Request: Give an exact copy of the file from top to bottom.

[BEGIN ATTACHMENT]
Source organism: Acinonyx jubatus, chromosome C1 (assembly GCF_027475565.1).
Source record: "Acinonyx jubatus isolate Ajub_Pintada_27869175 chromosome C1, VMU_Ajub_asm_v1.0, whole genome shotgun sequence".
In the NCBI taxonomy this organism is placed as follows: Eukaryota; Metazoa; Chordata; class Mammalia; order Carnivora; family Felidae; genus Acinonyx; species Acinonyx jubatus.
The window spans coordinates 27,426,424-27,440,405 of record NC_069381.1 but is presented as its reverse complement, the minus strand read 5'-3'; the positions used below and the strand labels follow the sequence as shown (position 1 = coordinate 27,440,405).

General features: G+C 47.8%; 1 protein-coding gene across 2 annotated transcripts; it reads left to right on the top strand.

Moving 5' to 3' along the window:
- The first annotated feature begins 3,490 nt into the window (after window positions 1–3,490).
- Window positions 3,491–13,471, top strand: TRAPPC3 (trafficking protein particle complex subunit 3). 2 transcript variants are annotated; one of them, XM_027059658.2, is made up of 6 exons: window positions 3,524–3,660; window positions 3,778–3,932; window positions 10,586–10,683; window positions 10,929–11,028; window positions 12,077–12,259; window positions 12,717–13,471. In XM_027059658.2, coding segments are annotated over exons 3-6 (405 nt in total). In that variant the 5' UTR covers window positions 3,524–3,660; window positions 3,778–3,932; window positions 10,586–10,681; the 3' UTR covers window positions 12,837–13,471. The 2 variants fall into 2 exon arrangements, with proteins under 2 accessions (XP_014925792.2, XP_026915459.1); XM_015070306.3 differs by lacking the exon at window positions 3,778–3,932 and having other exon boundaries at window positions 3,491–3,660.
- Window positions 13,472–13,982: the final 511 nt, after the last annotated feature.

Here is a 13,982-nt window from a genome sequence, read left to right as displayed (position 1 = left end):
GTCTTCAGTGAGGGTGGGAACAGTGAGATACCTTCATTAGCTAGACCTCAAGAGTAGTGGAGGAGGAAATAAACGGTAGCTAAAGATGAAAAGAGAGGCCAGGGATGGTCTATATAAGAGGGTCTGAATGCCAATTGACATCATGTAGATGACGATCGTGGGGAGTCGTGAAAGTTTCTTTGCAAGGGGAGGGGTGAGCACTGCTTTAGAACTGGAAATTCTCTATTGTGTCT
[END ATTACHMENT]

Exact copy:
Source organism: Acinonyx jubatus, chromosome C1 (assembly GCF_027475565.1).
Source record: "Acinonyx jubatus isolate Ajub_Pintada_27869175 chromosome C1, VMU_Ajub_asm_v1.0, whole genome shotgun sequence".
In the NCBI taxonomy this organism is placed as follows: Eukaryota; Metazoa; Chordata; class Mammalia; order Carnivora; family Felidae; genus Acinonyx; species Acinonyx jubatus.
The window spans coordinates 27,426,424-27,440,405 of record NC_069381.1 but is presented as its reverse complement, the minus strand read 5'-3'; the positions used below and the strand labels follow the sequence as shown (position 1 = coordinate 27,440,405).

General features: G+C 47.8%; 1 protein-coding gene across 2 annotated transcripts; it reads left to right on the top strand.

Moving 5' to 3' along the window:
- The first annotated feature begins 3,490 nt into the window (after window positions 1–3,490).
- Window positions 3,491–13,471, top strand: TRAPPC3 (trafficking protein particle complex subunit 3). 2 transcript variants are annotated; one of them, XM_027059658.2, is made up of 6 exons: window positions 3,524–3,660; window positions 3,778–3,932; window positions 10,586–10,683; window positions 10,929–11,028; window positions 12,077–12,259; window positions 12,717–13,471. In XM_027059658.2, coding segments are annotated over exons 3-6 (405 nt in total). In that variant the 5' UTR covers window positions 3,524–3,660; window positions 3,778–3,932; window positions 10,586–10,681; the 3' UTR covers window positions 12,837–13,471. The 2 variants fall into 2 exon arrangements, with proteins under 2 accessions (XP_014925792.2, XP_026915459.1); XM_015070306.3 differs by lacking the exon at window positions 3,778–3,932 and having other exon boundaries at window positions 3,491–3,660.
- Window positions 13,472–13,982: the final 511 nt, after the last annotated feature.

Here is a 13,982-nt window from a genome sequence, read left to right as displayed (position 1 = left end):
GTCTTCAGTGAGGGTGGGAACAGTGAGATACCTTCATTAGCTAGACCTCAAGAGTAGTGGAGGAGGAAATAAACGGTAGCTAAAGATGAAAAGAGAGGCCAGGGATGGTCTATATAAGAGGGTCTGAATGCCAATTGACATCATGTAGATGACGATCGTGGGGAGTCGTGAAAGTTTCTTTGCAAGGGGAGGGGTGAGCACTGCTTTAGAACTGGAAATTCTCTATTGTGTCT